Former Museum Employee Sentenced for Stealing Blackfeet Artifacts

Preston Jay Spotted Eagle was sentenced to five years of probation and must pay $16,860 restitution

By Maggie Dresser
Blackfeet Indian Reservation. Beacon File Photo

A Browning man who worked at the Museum of the Plains on the Blackfeet Indian Reservation was sentenced April 6 for stealing culturally significant artifacts, including a grizzly bear necklace, moccasins and golden eagle feathers, according to the U.S. Attorney’s Office.

Preston Jay Spotted Eagle, 31, was sentenced to five years of probation, as recommended by both parties in the plea agreement, 250 hours of community service and ordered to pay $16,860 in restitution. Chief U.S. District Judge Brian M. Morris presided.

Spotted Eagle pleaded guilty in October 2022 to theft of government property.

“Protecting and preserving Indian art, culture, and heritage is of the utmost importance to the Indian Arts and Crafts Board (IACB), including through its Museum of the Plains Indian operations and programs,” stated IACB Director Meridith Stanton. “The IACB shares the outrage expressed by Blackfeet community members regarding the mishandling, destruction, and theft from the Museum of the Plains Indian of culturally significant and sacred Blackfeet collections by Mr. Spotted Eagle – someone entrusted with their care and protection as a then-Museum employee.”

According to court documents, the thefts occurred between May and August of 2021 from the Museum of the Plains Indian, which is run by the Indian Arts and Crafts Board and the U.S. Department of Interior. Spotted Eagle was working at the museum as an aid and the curator noticed that a bear claw necklace that contained 11 large claws was missing from the displays in August 2021.

When the curator confronted Spotted Eagle about the missing bear claw, he told her he did not know what happened to it.

During a U.S. Fish and Wildlife Service investigation, Spotted Eagle was identified as the thief after security footage connected him to the crime. When confronted again about the necklace, Spotted Eagle said he thought he took it out of the display because it had fallen and he told the curator nobody else needed to review the video and he “could guarantee the necklace was still in the museum,” records state.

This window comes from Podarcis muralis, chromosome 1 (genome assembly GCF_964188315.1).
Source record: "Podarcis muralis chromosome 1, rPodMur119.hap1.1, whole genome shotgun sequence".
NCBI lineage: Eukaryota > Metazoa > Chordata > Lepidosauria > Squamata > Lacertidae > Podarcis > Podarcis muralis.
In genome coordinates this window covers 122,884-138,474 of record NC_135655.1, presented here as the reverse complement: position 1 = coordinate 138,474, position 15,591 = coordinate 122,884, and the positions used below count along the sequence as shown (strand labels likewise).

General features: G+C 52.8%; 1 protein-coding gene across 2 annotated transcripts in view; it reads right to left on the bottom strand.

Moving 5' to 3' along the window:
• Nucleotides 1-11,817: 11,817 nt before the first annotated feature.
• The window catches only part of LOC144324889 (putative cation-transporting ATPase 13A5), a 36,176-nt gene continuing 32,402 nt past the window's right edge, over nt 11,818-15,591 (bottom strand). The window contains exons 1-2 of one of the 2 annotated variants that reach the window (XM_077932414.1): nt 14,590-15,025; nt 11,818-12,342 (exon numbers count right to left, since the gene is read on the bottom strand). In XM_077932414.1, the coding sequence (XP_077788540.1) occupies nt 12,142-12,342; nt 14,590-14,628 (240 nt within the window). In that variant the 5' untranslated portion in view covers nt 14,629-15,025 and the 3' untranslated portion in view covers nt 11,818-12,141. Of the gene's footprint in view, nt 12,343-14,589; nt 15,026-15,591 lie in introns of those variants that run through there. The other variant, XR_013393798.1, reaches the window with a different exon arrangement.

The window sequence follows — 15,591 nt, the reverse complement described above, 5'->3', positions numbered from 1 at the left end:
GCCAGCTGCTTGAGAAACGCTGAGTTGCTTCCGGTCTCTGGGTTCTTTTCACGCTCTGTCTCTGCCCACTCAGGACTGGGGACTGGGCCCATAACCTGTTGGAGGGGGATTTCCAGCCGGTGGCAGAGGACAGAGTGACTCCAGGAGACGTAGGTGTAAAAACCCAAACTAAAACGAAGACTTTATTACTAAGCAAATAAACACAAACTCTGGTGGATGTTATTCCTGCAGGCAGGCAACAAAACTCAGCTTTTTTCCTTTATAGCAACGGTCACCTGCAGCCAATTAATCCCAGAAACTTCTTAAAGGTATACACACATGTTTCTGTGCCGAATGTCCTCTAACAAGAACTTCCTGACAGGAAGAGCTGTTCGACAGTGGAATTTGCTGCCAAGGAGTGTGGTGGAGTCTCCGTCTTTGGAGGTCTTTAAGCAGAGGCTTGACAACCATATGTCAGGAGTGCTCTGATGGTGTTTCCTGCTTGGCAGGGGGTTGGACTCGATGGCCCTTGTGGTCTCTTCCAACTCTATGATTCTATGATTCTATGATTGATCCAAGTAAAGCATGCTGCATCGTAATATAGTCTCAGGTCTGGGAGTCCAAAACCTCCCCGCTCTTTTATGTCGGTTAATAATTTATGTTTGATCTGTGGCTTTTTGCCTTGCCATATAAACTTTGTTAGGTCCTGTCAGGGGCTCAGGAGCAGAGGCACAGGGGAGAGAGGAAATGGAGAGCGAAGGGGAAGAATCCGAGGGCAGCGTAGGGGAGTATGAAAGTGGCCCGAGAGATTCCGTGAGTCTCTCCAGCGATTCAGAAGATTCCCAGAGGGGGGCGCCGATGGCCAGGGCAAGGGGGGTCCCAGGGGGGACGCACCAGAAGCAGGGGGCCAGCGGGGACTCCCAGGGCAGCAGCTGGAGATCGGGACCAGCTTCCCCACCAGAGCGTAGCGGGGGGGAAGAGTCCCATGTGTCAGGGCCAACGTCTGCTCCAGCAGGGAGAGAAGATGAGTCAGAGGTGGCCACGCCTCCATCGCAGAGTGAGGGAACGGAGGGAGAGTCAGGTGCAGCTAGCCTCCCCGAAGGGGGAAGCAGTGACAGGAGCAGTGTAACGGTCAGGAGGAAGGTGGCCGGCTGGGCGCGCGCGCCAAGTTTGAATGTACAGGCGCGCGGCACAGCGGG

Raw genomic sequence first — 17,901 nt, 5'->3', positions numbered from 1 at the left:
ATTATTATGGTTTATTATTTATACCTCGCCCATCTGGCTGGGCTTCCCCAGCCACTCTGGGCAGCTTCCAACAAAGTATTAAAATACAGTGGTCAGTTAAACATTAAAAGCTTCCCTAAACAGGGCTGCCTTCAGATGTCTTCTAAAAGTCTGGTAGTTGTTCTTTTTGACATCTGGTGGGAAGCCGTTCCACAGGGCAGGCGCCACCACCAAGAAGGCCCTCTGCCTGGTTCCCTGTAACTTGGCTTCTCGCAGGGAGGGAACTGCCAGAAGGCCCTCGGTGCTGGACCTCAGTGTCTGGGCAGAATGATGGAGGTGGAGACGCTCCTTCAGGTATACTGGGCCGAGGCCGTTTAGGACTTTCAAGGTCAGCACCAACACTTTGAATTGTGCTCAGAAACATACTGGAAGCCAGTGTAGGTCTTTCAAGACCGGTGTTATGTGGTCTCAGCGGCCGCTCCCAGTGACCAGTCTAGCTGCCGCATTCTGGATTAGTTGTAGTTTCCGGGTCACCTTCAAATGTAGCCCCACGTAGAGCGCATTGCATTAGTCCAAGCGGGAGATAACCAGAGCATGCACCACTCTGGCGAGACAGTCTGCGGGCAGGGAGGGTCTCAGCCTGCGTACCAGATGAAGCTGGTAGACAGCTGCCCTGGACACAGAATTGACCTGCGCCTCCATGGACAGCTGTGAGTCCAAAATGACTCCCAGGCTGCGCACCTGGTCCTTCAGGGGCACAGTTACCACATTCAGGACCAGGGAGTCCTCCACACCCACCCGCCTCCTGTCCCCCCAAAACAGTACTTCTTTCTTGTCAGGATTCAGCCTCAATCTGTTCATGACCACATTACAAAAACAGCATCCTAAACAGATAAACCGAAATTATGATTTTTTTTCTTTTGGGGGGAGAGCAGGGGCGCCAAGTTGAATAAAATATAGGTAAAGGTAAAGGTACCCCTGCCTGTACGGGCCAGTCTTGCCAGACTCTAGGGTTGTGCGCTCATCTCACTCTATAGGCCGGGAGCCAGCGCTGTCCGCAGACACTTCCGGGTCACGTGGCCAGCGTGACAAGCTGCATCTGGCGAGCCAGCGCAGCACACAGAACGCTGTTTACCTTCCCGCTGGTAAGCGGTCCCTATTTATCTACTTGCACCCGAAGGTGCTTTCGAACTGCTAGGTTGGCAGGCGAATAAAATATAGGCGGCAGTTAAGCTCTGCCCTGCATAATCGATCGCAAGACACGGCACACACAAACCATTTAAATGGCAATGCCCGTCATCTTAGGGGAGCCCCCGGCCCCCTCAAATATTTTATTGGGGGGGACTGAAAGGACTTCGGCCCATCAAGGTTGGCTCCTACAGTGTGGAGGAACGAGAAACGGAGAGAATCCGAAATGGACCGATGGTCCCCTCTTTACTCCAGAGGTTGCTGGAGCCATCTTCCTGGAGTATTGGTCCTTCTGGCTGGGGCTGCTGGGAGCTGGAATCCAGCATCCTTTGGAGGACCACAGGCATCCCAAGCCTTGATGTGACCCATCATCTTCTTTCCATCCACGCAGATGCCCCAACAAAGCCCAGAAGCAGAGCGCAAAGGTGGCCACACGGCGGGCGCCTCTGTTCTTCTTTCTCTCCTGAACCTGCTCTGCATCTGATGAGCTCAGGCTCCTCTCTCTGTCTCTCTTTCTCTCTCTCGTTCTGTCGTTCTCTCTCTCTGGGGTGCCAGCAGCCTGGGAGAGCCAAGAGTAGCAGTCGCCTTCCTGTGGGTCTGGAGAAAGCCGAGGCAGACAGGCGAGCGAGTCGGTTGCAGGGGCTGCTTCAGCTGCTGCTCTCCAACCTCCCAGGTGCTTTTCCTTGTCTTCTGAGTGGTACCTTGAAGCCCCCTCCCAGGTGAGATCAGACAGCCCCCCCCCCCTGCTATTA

That afternoon, Spotted Eagle said he found the necklace under some papers in the collection room and when the curator asked him to show her the necklace the following day, she said it was heavily damaged. Four of the 11 claws were removed and replaced with smaller claws.

After the incident, the museum conducted inventory to identify other missing items and officials found four bear claws taken from a collection room drawer, a pair of moccasins and 26 golden eagle feathers from a war bonnet. An investigation determined Spotted Bear removed the artifacts, photographed them with his cell phone and wore historic clothing, including a ceremonial Crazy Dog Society shirt that was too small for him. He also rummaged through many sacred bundles, according to documents.

During an interview with agents, Spotted Eagle said that he found the bear claw damaged, removed it and attempted to repair it, but was unable to notify other employees because they were absent. Agents confirmed that employees were present on the date Spotted Eagle removed the necklace.

Agents also confronted Spotted Eagle about removing four claws from the necklace and replacing them, which he denied. He then abruptly ended the interview, swore and made an obscene gesture. Investigators later confirmed that Spotted Eagle posted on social media a photo of 33 immature golden eagle feathers that resembled the 26 feathers stolen from the museum headdress. Officials confirmed he had never applied for or received golden eagle parts from the National Eagle Repository.

An appraisal of the missing and damaged items determined the grizzly bear necklace was worth $3,200, the 26 golden eagle feathers were worth $7,800, while other artifacts totaled thousands of dollars. The war bonnet was not calculated because no legal market exists, but a similar war bonnet was sold overseas for $18,172 in 2012.

“Mr. Spotted Eagle not only stole from the museum, but also from the people of the Northern Plains Tribes,” said Edward J. Grace, Assistant Director of the U.S. Fish and Wildlife Service’s Office of Law Enforcement. “He also wore and damaged culturally significant items that are irreplaceable in spirit and value and his actions have robbed current and future generations of seeing these items intact and enjoying their significance.”